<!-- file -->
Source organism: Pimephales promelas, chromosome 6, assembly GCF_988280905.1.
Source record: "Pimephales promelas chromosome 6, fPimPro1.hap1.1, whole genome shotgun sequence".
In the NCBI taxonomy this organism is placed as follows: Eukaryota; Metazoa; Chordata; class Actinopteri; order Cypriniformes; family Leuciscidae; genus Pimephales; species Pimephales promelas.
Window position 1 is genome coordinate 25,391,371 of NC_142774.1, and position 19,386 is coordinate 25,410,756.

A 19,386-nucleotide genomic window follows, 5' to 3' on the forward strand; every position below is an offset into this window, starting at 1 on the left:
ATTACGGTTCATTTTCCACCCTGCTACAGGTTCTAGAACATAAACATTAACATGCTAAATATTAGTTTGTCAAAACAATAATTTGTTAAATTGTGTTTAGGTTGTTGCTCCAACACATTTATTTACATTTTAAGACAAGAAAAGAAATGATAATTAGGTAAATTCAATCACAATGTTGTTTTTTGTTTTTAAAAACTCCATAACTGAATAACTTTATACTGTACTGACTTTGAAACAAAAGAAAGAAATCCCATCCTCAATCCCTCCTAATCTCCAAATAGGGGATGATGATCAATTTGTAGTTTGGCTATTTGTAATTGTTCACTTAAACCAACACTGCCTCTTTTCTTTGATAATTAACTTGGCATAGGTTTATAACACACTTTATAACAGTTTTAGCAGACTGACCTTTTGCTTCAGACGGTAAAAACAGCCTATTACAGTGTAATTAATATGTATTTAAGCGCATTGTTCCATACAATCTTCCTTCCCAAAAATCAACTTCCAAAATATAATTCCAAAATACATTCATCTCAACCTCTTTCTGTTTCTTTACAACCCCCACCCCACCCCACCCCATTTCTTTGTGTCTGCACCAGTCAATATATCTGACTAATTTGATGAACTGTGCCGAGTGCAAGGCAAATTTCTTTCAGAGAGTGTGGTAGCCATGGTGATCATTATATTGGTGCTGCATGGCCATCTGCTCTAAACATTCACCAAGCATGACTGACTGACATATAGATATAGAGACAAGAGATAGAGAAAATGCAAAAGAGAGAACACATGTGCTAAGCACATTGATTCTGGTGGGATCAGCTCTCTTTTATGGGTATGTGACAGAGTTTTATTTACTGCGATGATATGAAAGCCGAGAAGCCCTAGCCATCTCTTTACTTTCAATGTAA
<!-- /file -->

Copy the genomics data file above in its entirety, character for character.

Source organism: Pimephales promelas, chromosome 6, assembly GCF_988280905.1.
Source record: "Pimephales promelas chromosome 6, fPimPro1.hap1.1, whole genome shotgun sequence".
In the NCBI taxonomy this organism is placed as follows: Eukaryota; Metazoa; Chordata; class Actinopteri; order Cypriniformes; family Leuciscidae; genus Pimephales; species Pimephales promelas.
Window position 1 is genome coordinate 25,391,371 of NC_142774.1, and position 19,386 is coordinate 25,410,756.

A 19,386-nucleotide genomic window follows, 5' to 3' on the forward strand; every position below is an offset into this window, starting at 1 on the left:
ATTACGGTTCATTTTCCACCCTGCTACAGGTTCTAGAACATAAACATTAACATGCTAAATATTAGTTTGTCAAAACAATAATTTGTTAAATTGTGTTTAGGTTGTTGCTCCAACACATTTATTTACATTTTAAGACAAGAAAAGAAATGATAATTAGGTAAATTCAATCACAATGTTGTTTTTTGTTTTTAAAAACTCCATAACTGAATAACTTTATACTGTACTGACTTTGAAACAAAAGAAAGAAATCCCATCCTCAATCCCTCCTAATCTCCAAATAGGGGATGATGATCAATTTGTAGTTTGGCTATTTGTAATTGTTCACTTAAACCAACACTGCCTCTTTTCTTTGATAATTAACTTGGCATAGGTTTATAACACACTTTATAACAGTTTTAGCAGACTGACCTTTTGCTTCAGACGGTAAAAACAGCCTATTACAGTGTAATTAATATGTATTTAAGCGCATTGTTCCATACAATCTTCCTTCCCAAAAATCAACTTCCAAAATATAATTCCAAAATACATTCATCTCAACCTCTTTCTGTTTCTTTACAACCCCCACCCCACCCCACCCCATTTCTTTGTGTCTGCACCAGTCAATATATCTGACTAATTTGATGAACTGTGCCGAGTGCAAGGCAAATTTCTTTCAGAGAGTGTGGTAGCCATGGTGATCATTATATTGGTGCTGCATGGCCATCTGCTCTAAACATTCACCAAGCATGACTGACTGACATATAGATATAGAGACAAGAGATAGAGAAAATGCAAAAGAGAGAACACATGTGCTAAGCACATTGATTCTGGTGGGATCAGCTCTCTTTTATGGGTATGTGACAGAGTTTTATTTACTGCGATGATATGAAAGCCGAGAAGCCCTAGCCATCTCTTTACTTTCAATGTAA